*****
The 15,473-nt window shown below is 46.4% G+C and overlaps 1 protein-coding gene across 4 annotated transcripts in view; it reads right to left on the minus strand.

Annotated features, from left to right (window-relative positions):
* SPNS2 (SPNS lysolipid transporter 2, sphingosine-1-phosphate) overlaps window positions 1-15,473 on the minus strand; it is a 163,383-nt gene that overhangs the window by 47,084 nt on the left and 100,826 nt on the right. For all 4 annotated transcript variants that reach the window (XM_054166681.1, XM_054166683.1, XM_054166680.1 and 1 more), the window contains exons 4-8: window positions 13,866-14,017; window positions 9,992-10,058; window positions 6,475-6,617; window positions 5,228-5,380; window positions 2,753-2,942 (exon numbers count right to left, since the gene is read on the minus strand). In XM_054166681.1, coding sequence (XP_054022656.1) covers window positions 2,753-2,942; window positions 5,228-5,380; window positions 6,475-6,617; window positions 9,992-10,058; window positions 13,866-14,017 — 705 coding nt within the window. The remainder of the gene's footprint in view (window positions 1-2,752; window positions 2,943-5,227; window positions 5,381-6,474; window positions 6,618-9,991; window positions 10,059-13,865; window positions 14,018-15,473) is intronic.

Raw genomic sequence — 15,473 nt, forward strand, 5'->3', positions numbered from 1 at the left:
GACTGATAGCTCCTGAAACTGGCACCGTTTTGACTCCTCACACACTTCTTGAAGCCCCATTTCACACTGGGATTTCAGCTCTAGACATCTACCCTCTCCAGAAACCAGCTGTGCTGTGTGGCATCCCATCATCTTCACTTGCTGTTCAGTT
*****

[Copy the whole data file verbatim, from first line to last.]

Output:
The 15,473-nt window shown below is 46.4% G+C and overlaps 1 protein-coding gene across 4 annotated transcripts in view; it reads right to left on the minus strand.

Annotated features, from left to right (window-relative positions):
* SPNS2 (SPNS lysolipid transporter 2, sphingosine-1-phosphate) overlaps window positions 1-15,473 on the minus strand; it is a 163,383-nt gene that overhangs the window by 47,084 nt on the left and 100,826 nt on the right. For all 4 annotated transcript variants that reach the window (XM_054166681.1, XM_054166683.1, XM_054166680.1 and 1 more), the window contains exons 4-8: window positions 13,866-14,017; window positions 9,992-10,058; window positions 6,475-6,617; window positions 5,228-5,380; window positions 2,753-2,942 (exon numbers count right to left, since the gene is read on the minus strand). In XM_054166681.1, coding sequence (XP_054022656.1) covers window positions 2,753-2,942; window positions 5,228-5,380; window positions 6,475-6,617; window positions 9,992-10,058; window positions 13,866-14,017 — 705 coding nt within the window. The remainder of the gene's footprint in view (window positions 1-2,752; window positions 2,943-5,227; window positions 5,381-6,474; window positions 6,618-9,991; window positions 10,059-13,865; window positions 14,018-15,473) is intronic.

Raw genomic sequence — 15,473 nt, forward strand, 5'->3', positions numbered from 1 at the left:
GACTGATAGCTCCTGAAACTGGCACCGTTTTGACTCCTCACACACTTCTTGAAGCCCCATTTCACACTGGGATTTCAGCTCTAGACATCTACCCTCTCCAGAAACCAGCTGTGCTGTGTGGCATCCCATCATCTTCACTTGCTGTTCAGTT